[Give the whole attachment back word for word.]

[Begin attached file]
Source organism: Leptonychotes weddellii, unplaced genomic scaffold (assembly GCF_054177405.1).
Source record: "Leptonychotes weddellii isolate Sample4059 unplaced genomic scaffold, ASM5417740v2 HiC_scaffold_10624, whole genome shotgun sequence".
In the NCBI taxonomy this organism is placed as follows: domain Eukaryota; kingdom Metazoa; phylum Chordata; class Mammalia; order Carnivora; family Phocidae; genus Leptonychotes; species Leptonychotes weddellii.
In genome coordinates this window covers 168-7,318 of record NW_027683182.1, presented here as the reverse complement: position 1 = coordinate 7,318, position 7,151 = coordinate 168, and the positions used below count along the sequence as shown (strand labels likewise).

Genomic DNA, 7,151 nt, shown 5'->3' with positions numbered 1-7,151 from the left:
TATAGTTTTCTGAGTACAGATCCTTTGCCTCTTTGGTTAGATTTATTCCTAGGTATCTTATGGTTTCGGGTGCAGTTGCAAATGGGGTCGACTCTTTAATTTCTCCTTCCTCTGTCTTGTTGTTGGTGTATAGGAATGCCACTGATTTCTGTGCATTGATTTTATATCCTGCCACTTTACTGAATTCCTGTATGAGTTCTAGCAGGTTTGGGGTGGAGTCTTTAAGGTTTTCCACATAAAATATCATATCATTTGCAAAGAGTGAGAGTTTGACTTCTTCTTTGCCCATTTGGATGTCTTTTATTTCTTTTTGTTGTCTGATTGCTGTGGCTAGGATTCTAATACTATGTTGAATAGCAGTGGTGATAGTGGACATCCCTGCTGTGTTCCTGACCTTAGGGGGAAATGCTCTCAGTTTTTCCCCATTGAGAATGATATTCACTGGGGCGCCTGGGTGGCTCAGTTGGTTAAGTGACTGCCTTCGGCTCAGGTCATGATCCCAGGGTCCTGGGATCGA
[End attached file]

Source organism: Leptonychotes weddellii, unplaced genomic scaffold (assembly GCF_054177405.1).
Source record: "Leptonychotes weddellii isolate Sample4059 unplaced genomic scaffold, ASM5417740v2 HiC_scaffold_10624, whole genome shotgun sequence".
In the NCBI taxonomy this organism is placed as follows: domain Eukaryota; kingdom Metazoa; phylum Chordata; class Mammalia; order Carnivora; family Phocidae; genus Leptonychotes; species Leptonychotes weddellii.
In genome coordinates this window covers 168-7,318 of record NW_027683182.1, presented here as the reverse complement: position 1 = coordinate 7,318, position 7,151 = coordinate 168, and the positions used below count along the sequence as shown (strand labels likewise).

Genomic DNA, 7,151 nt, shown 5'->3' with positions numbered 1-7,151 from the left:
TATAGTTTTCTGAGTACAGATCCTTTGCCTCTTTGGTTAGATTTATTCCTAGGTATCTTATGGTTTCGGGTGCAGTTGCAAATGGGGTCGACTCTTTAATTTCTCCTTCCTCTGTCTTGTTGTTGGTGTATAGGAATGCCACTGATTTCTGTGCATTGATTTTATATCCTGCCACTTTACTGAATTCCTGTATGAGTTCTAGCAGGTTTGGGGTGGAGTCTTTAAGGTTTTCCACATAAAATATCATATCATTTGCAAAGAGTGAGAGTTTGACTTCTTCTTTGCCCATTTGGATGTCTTTTATTTCTTTTTGTTGTCTGATTGCTGTGGCTAGGATTCTAATACTATGTTGAATAGCAGTGGTGATAGTGGACATCCCTGCTGTGTTCCTGACCTTAGGGGGAAATGCTCTCAGTTTTTCCCCATTGAGAATGATATTCACTGGGGCGCCTGGGTGGCTCAGTTGGTTAAGTGACTGCCTTCGGCTCAGGTCATGATCCCAGGGTCCTGGGATCGA